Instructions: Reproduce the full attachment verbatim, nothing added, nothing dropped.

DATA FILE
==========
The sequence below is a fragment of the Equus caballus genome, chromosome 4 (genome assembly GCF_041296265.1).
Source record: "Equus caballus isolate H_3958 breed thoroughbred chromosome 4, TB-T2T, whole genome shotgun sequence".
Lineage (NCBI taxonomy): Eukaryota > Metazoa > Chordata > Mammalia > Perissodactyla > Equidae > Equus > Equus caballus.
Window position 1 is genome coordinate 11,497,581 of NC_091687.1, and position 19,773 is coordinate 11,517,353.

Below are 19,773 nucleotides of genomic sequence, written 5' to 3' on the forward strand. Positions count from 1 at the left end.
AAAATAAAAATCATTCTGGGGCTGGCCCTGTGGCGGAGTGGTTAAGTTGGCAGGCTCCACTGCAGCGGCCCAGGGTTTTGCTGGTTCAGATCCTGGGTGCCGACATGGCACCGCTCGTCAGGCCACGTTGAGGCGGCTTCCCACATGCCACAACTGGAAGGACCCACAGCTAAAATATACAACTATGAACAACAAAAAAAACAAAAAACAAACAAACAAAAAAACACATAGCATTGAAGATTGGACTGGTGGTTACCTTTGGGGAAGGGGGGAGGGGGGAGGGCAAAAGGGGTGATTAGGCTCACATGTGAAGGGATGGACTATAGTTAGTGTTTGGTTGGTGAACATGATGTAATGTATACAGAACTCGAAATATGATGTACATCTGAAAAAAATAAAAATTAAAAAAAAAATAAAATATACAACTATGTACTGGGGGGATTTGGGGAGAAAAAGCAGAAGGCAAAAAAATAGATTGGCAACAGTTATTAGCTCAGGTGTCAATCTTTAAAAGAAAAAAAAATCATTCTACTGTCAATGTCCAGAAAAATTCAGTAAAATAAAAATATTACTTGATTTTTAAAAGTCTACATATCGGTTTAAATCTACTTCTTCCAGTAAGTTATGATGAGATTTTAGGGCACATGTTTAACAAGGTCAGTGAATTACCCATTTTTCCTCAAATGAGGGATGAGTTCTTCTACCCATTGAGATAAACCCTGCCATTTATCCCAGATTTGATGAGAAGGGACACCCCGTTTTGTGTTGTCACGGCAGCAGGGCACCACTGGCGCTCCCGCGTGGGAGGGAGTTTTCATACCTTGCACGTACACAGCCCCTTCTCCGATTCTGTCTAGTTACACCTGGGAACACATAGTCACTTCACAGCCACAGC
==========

The sequence below is a fragment of the Equus caballus genome, chromosome 4 (genome assembly GCF_041296265.1).
Source record: "Equus caballus isolate H_3958 breed thoroughbred chromosome 4, TB-T2T, whole genome shotgun sequence".
Lineage (NCBI taxonomy): Eukaryota > Metazoa > Chordata > Mammalia > Perissodactyla > Equidae > Equus > Equus caballus.
Window position 1 is genome coordinate 11,497,581 of NC_091687.1, and position 19,773 is coordinate 11,517,353.

Below are 19,773 nucleotides of genomic sequence, written 5' to 3' on the forward strand. Positions count from 1 at the left end.
AAAATAAAAATCATTCTGGGGCTGGCCCTGTGGCGGAGTGGTTAAGTTGGCAGGCTCCACTGCAGCGGCCCAGGGTTTTGCTGGTTCAGATCCTGGGTGCCGACATGGCACCGCTCGTCAGGCCACGTTGAGGCGGCTTCCCACATGCCACAACTGGAAGGACCCACAGCTAAAATATACAACTATGAACAACAAAAAAAACAAAAAACAAACAAACAAAAAAACACATAGCATTGAAGATTGGACTGGTGGTTACCTTTGGGGAAGGGGGGAGGGGGGAGGGCAAAAGGGGTGATTAGGCTCACATGTGAAGGGATGGACTATAGTTAGTGTTTGGTTGGTGAACATGATGTAATGTATACAGAACTCGAAATATGATGTACATCTGAAAAAAATAAAAATTAAAAAAAAAATAAAATATACAACTATGTACTGGGGGGATTTGGGGAGAAAAAGCAGAAGGCAAAAAAATAGATTGGCAACAGTTATTAGCTCAGGTGTCAATCTTTAAAAGAAAAAAAAATCATTCTACTGTCAATGTCCAGAAAAATTCAGTAAAATAAAAATATTACTTGATTTTTAAAAGTCTACATATCGGTTTAAATCTACTTCTTCCAGTAAGTTATGATGAGATTTTAGGGCACATGTTTAACAAGGTCAGTGAATTACCCATTTTTCCTCAAATGAGGGATGAGTTCTTCTACCCATTGAGATAAACCCTGCCATTTATCCCAGATTTGATGAGAAGGGACACCCCGTTTTGTGTTGTCACGGCAGCAGGGCACCACTGGCGCTCCCGCGTGGGAGGGAGTTTTCATACCTTGCACGTACACAGCCCCTTCTCCGATTCTGTCTAGTTACACCTGGGAACACATAGTCACTTCACAGCCACAGC